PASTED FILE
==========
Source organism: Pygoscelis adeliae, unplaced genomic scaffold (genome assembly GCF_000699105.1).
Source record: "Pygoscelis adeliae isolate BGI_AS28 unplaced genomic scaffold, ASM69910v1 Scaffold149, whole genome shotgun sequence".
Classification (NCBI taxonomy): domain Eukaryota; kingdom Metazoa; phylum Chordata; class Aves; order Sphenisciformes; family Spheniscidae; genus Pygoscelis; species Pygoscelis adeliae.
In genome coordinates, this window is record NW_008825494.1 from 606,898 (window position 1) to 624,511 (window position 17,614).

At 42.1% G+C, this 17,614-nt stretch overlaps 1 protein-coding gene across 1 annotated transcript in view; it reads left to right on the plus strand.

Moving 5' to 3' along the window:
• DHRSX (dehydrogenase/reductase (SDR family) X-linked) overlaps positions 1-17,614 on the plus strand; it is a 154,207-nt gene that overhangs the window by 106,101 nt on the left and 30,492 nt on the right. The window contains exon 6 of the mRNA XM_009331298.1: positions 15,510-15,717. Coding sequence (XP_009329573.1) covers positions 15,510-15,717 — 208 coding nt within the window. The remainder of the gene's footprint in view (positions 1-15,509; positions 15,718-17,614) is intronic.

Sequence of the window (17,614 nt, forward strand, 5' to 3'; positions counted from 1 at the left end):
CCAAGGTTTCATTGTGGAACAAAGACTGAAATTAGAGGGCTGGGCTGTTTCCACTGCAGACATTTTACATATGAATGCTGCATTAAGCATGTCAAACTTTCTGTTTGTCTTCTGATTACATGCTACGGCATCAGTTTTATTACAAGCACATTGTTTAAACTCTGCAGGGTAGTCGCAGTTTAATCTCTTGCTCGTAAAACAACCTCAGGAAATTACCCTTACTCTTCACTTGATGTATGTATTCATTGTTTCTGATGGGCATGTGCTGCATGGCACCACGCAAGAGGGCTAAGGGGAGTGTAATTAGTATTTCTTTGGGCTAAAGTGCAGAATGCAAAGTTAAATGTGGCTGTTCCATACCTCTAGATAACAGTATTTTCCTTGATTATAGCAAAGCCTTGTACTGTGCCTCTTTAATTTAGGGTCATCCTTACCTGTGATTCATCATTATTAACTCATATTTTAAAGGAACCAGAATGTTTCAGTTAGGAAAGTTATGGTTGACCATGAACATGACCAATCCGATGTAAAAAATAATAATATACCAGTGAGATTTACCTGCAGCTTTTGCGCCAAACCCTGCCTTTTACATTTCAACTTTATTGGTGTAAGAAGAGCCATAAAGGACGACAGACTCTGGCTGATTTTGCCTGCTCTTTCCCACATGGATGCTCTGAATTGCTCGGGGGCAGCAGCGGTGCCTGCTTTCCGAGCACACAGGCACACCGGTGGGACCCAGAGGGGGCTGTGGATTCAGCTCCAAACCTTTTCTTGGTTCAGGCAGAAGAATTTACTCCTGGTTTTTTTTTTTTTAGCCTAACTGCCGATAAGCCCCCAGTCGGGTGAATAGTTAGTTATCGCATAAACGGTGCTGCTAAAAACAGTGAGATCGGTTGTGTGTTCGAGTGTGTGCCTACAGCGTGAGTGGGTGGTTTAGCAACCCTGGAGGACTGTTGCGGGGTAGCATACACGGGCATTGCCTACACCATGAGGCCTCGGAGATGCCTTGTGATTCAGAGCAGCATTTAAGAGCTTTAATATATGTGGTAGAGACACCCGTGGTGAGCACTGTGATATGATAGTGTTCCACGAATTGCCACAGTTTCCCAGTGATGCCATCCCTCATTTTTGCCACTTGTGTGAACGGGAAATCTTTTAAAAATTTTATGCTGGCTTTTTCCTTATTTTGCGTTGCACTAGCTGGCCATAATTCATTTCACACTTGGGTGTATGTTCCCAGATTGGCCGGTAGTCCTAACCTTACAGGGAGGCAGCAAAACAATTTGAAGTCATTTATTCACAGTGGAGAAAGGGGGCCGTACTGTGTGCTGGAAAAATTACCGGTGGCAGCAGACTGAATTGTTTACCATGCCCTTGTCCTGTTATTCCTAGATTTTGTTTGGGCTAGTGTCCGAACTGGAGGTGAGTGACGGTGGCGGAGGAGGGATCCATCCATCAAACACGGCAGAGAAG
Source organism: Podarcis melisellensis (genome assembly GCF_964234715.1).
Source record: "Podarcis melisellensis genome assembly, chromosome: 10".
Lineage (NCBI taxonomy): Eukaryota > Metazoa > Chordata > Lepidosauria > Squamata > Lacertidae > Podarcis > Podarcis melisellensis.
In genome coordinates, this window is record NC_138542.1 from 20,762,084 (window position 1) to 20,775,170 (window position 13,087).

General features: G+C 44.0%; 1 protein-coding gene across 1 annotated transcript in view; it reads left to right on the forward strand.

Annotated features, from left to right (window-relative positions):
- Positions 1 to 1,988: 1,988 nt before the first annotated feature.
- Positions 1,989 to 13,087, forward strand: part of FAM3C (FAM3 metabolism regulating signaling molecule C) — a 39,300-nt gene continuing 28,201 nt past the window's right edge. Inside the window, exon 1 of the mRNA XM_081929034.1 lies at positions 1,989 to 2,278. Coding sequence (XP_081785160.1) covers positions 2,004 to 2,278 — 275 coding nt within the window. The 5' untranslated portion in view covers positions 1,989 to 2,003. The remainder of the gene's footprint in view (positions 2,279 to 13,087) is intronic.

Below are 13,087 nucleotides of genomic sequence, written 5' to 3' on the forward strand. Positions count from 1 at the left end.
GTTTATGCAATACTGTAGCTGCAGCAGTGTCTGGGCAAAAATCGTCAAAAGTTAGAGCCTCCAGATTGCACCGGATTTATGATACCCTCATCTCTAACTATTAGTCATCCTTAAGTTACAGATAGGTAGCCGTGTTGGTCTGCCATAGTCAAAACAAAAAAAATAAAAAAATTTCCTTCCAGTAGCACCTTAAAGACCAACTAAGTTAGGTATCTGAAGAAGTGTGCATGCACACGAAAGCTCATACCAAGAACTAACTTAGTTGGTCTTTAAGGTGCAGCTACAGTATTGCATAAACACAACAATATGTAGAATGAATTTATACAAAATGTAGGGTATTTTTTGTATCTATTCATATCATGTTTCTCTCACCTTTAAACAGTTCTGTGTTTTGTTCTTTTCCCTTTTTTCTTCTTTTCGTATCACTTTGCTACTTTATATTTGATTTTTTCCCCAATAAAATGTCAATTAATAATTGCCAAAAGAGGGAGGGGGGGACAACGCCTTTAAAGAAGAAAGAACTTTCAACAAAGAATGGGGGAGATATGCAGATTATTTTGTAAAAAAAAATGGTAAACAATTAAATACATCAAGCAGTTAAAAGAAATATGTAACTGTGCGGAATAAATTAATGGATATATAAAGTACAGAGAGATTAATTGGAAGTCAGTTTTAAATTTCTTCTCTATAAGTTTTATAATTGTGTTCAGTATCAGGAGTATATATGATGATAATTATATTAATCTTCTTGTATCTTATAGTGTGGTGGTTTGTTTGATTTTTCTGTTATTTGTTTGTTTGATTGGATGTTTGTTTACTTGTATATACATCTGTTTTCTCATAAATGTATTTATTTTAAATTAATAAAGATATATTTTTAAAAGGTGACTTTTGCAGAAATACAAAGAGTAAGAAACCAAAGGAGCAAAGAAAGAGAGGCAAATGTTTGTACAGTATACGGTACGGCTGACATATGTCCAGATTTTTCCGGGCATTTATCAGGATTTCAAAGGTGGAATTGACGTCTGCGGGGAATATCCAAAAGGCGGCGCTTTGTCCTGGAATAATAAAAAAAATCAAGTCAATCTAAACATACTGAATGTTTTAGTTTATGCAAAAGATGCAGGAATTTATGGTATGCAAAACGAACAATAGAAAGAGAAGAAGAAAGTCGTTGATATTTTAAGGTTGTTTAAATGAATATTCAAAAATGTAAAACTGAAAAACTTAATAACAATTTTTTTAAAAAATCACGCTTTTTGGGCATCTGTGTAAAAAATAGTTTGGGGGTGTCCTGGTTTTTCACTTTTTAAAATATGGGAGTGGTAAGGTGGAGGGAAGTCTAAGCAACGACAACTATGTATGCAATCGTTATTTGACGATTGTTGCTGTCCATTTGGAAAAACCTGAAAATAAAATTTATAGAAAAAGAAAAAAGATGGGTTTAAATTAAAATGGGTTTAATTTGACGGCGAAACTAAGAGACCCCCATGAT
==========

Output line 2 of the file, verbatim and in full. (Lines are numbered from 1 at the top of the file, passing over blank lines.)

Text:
Source record: "Pygoscelis adeliae isolate BGI_AS28 unplaced genomic scaffold, ASM69910v1 Scaffold149, whole genome shotgun sequence".